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2012/2013  KAN-CM_SU9A  International Monetary Economics

English Title
International Monetary Economics

Course information

Language English
Exam ECTS 7.5 ECTS
Type Elective
Level Full Degree Master
Duration Summer
Course period NOTE: The course schedule is at the moment ONLY available at www.cbs.dk/summer
Time Table Please see course schedule at e-Campus
Study board
Study Board for MSc in Economics and Business Administration
Course coordinator
  • Faculty - Nektarios Aslanidis, Universitat Rovira i Virgili
    Patricia Plackett - Department of Operations Management
Main Category of the Course
  • Economics, macro economics and managerial economics
Last updated on 23-04-2012
Learning objectives
At the end of the course students should be able to:
  • be well versed on the major historical developments of the international monetary system that have led to the current status-quo;
  • recount the basics of open-economy macroeconomics;
  • understand the parity relationships between spot and forward exchange rates;
  • explain the macroeconomic foundations for exchange rate determination, extending the basic aggregate supply and demand model to accommodate the external sector;
  • examine a number of well-known models of exchange rate determination, such as the Mundell-Fleming approach and the flexible-price monetary model;
  • analyse and discuss fixed versus flexible exchange rate regimes;
  • give an account of the development of the European Monetary System and the European Monetary Union.
1st and 2nd year undergraduate Macroeconomics (compulsory)
International Monetary Economics
4 hour written exam:
Type of test Written Exam
Marking scale 7-step scale
Second examiner No second examiner
Exam period Summer Term
Aids Closed Book
Duration 4 Hours
Final Exam : 4-hour written exam (closed book).
Part A: Multiple choice questions (25 marks)
Part B: Essay type questions: Answer any THREE questions out of FOUR (75 marks)
Total of 100 marks.

Course content
This course is concerned with the sensitivities of exchange rate determination and open-economy macroeconomics, in an attempt to explain some of the puzzles associated with determining the value of currencies.It presents a policy-oriented perspective, similar to that an economist would use when advising governments on how to work within the modern International Monetary System and how to overcome its problems.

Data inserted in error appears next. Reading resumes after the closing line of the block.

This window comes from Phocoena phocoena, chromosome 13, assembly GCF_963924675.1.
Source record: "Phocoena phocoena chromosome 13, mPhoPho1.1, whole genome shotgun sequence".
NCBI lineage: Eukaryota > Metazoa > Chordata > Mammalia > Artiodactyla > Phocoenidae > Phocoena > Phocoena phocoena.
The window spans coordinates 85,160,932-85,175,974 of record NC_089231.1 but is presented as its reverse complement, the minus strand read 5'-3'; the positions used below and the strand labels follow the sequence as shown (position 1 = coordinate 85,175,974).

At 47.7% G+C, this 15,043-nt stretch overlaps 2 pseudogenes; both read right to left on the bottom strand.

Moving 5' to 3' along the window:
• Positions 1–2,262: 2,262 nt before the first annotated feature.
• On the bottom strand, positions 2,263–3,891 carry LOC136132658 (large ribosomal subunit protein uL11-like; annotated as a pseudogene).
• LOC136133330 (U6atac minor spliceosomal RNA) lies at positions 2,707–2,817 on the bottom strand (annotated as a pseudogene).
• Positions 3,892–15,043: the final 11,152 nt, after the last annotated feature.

The course covers the following topics: historical overview of the International Monetary System (Gold Standard, Interwar Years, Bretton Woods, Present System); foreign exchange markets (spot and forward exchange rates, future and options, arbitrage, parity conditions linking spot and forward exchange rates); inflation and exchange rates in the long run (Purchasing Power Parity, real exchange rates, sticky prices and the Law of One Price); exchange rate determination in an open economy (Mundell-Fleming approach, flexible-price monetary model); exchange rate systems (fixed versus flexible exchange rates,hybrid systems, currency boards);currency blocs and the European experience (economic integration and Optimal Currency Areas, the European Monetary System and the target zone, the Euro zone, adjusting to asymmetric shocks).
Teaching methods
This subject will be taught via conventional lecture-style presentations.
Expected literature
Feenstra R.C. and A.M. Taylor (2011), International Economics, 2nd edition, Worth Publishers. Chapters 13, 14, 15, 19, 20, 21
International Monetary Economics - paperback edition ISBN: 9781429269032.
  • Bernanke B. and K. Carey (1996), Nominal Wage Stickiness and Aggregate Supply in the Great Depression, Quarterly Journal of Economics111, 853-883.
  • Bjørnland H.C. (2009), Monetary policy and exchange rate overshooting: Dornbusch was right after all, Journal of International Economics79,64-77.
  • Burnside C., Eichenbaum M. and S. Rebelo (2007), The returns to currency speculation in emerging markets, American Economic Review97, 333-338.
  • Estevadeordal A. and A.M Taylor (2003), The rise and fall of world trade, 1870-1939, Quarterly Journal of Economics118, 359-407.
  • Kaminsky amd Reinhart (1999), The twin crises: the causes of banking andbalance-of-payments Problems, American Economic Review, 473-500.
  • Lothian J. and M. Taylor (1996), Real exchange rate behaviour: The recent float from the perspective of the past two centuries, Journal of Political Economy, 488-509.
  • López Córdova and Meissner (2003), Exchange rate regime and international trade: Evidence from the classical gold standard era, 1870-1913, American Economic Review97, 333-338.
  • Rose A. (2000), One money, one market: the effect of common currencies on trade, Economic Policy, 8-45.
Last updated on 23-04-2012